Transthoracic echocardiography was performed at baseline, 1-month, and 6-month follow-up using a Philips iE 33 ultrasound system (Amsterdam, the Netherlands) equipped with a multifrequency transducer and tissue Doppler imaging software according to the Guidelines of the American Society of Echocardiography (15). Data were analyzed and interpreted by 2 experienced echocardiographers blinded to treatment status and sequence of the images.
Diastolic functional parameters were recorded following recent recommendations of the American Society of Echocardiography (16). The LV mass was calculated from LV linear dimensions using the Devereux formula (15,17). LV mass was indexed to the body surface area and to the height to the 2.7 power (15,18), as indicated. LVH was considered present when the LV mass exceeded 115 g/m2 and 48 g/m2.7, respectively, for men and 95 g/m2 and 44 g/m2.7, respectively, for women (15). Relative wall thickness (RWT) was calculated by end-diastolic interventricular septum thickness (IVSTd) + end-diastolic posterior wall thickness/end-diastolic internal dimension, with RWT >0.42, indicating concentric LV remodeling/hypertrophy (15,19).
Renal angiograms were performed via femoral access to confirm anatomic eligibility. In the same session, RD was performed using the Symplicity or Flex catheter (by Ardian, Palo Alto, California), as previously reported (14). Up to 6 ablations at 8 W for 2 min each were performed in both renal arteries.
Data are presented as mean ± SD. Differences in the mean values were compared using a 2-tailed t test for continuous variables and Fisher-Yates testing for nominal variables. Changes of all parameters with multiple measurements, including p for statistical trend, were analyzed from baseline to 1 and 6 months by 2-factor analysis of variance for repeated measurements. The Scheffé correction algorithm was used to compute post hoc comparisons of significant values. A comparison between linear trends in treatment and control groups was performed using the group square linear trend interaction test. For N-terminal pro–B-type natriuretic peptide values with a highly skewed distribution, statistical significance was calculated using the Wilcoxon-Mann-Whitney test. A p value <0.05 was considered statistically significant. All statistical analyses were performed with SPSS statistical software (version 12.0, SPSS Inc., Chicago, Illinois).
Sixty-four patients with arterial hypertension refractory to medical therapy were included in the study. Forty-six patients were treated with RD, 18 patients served as controls. The mean age in the treatment group was 63 ± 10.1 years; males were a majority of 67% (Table 1). The mean body mass index (BMI) was above normal with 28.6 ± 3.3 kg/m2, and 27.4% of patients had a BMI >30 kg/m2. On average, patients were taking 4.7 different antihypertensive drugs. The most frequently used substance groups were beta-blockers (98%), ACE inhibitors or AT1-receptor blockers (98%), and calcium channel blockers (87%). All patients were on diuretic agents. The patient demographic and clinical characteristics did not differ between the RD and control groups (Table 1).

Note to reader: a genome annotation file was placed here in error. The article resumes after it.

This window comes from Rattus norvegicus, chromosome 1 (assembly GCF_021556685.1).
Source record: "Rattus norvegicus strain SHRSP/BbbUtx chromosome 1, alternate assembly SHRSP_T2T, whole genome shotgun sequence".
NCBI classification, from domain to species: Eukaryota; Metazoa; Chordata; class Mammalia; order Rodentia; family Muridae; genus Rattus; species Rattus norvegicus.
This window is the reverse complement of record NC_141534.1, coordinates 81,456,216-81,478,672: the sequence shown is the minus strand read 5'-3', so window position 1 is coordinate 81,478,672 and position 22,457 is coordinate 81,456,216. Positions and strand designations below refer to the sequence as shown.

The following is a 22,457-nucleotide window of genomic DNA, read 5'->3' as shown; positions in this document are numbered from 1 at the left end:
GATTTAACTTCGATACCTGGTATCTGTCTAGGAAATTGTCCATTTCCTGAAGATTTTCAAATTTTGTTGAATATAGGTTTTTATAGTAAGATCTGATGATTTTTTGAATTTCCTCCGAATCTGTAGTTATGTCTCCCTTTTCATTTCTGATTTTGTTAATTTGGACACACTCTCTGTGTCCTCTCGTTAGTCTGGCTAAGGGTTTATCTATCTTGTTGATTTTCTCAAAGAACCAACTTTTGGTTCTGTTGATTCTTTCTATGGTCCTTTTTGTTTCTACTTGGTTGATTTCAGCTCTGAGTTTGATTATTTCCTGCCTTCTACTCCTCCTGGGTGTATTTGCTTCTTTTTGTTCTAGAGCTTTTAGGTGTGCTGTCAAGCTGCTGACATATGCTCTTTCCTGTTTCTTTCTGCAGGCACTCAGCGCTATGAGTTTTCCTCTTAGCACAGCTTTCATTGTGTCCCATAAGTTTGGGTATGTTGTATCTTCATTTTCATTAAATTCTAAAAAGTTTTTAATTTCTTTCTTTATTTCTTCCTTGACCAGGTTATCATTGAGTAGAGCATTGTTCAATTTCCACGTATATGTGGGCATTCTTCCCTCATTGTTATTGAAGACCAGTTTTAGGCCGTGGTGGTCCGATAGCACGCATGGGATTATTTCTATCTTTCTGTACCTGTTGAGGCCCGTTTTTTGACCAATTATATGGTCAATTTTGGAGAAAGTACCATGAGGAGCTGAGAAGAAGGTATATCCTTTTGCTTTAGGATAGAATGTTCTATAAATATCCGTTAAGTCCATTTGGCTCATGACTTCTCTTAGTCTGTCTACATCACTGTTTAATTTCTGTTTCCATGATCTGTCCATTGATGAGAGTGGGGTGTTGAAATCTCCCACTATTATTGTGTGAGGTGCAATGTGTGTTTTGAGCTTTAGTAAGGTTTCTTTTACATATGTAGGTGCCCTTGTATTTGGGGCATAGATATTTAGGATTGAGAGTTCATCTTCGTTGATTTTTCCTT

BP control by RD
At baseline, the mean sitting office SBP/DBP in the treatment group (180.7 ± 18.3/95.8 ± 10.1 mm Hg) and the control group (184.5 ± 22.1/98.2 ± 13.6 mm Hg, p = 0.503/0.496) were similar (Table 2,Figs. 1B and 1C). RD significantly reduced BP at 1 month (158.2 ± 17.6/88.6 ± 10.9 mm Hg, p < 0.001/0.001) and 6 months (152.9 ± 22.4/87.0 ± 12.9 mm Hg, p < 0.001/0.014), whereas BP remained unchanged in the control group (Table 2, Fig. 1). In the control group, the number and dosage of antihypertensive drugs remained constant during follow-up. After RD, the number of antihypertensive drugs could be reduced in 7 patients (15%), resulting in an average of 4.5 ± 1.6 antihypertensive drugs at 6 months versus 4.7 ± 1.5 at baseline (p = 0.402). Additionally, in a further 8 patients (17%), the dosage of at least 1 antihypertensive drug was reduced after RD.
Regression of LVH
The LV mass index decreased continuously in the RD group, from 53.9 ± 15.6 g/m2.7 (112.4 ± 33.9 g/m2) at baseline to 47.0 ± 14.2 g/m2.7 (103.6 ± 30.5 g/m2) at 1 month (p < 0.001/0.01) and 44.7 ± 14.9 g/m2.7 (94.9 ± 29.8 g/m2) at 6 months (p < 0.001/0.001 vs. baseline, p for trend <0.001/0.004), respectively, whereas LV mass slightly increased in the control group, from 55.7 ± 15.3 g/m2.7 (114.8 ± 41.6 g/m2) at baseline to 58.6 ± 16.1 g/m2.7 (118.7 ± 30.1 g/m2) at 6 months (p = 0.007/0.009 vs. RD) (Table 2, Fig. 2A). In the RD group, 63% and 33% had LVH (indexed to height2.7) at baseline and after 6 months, respectively. Consistently, after RD, but not in control patients, there was a significant reduction of the interventricular septum thickness (RD: 14.1 ± 1.9 mm at baseline vs. 13.4 ± 2.1 mm at 1 month, p = 0.005, vs. 12.5 ± 1.4 mm at 6 months, p = 0.009, p for trend = 0.007) (Fig. 2B).
The effect of RD on LV mass regression correlated with the degree of myocardial hypertrophy at baseline and was most evident in patients with LVH at baseline. Although in patients without LVH (indexed to height2.7), no significant change of LV mass after RD occurred, in the subgroup with LVH at baseline (n = 29, 63%), RD markedly reduced LV mass index by −8.0 ± 11.9 g/m2.7 (p = 0.08 vs. no LVH, p = 0.06 vs. baseline) and −13.5 ± 10.4 g/m2.7 (p = 0.009 vs. no LVH, p = 0.004 vs. baseline) after 1 month and 6 months, respectively (Figs. 2C and 2D). Eccentric LVH, i.e., RWT ≤0.42 was evident in only 2 patients before RD and was not detected 6 months post-intervention. Consistently, LV mass regression by RD was predominantly due to a marked decrease of LV wall thickness, rather than a reduction of end-diastolic LV internal dimension (Table 2). In patients without LVH, 53% and 41% exhibited concentric LV remodeling at baseline and 6 months after RD, respectively.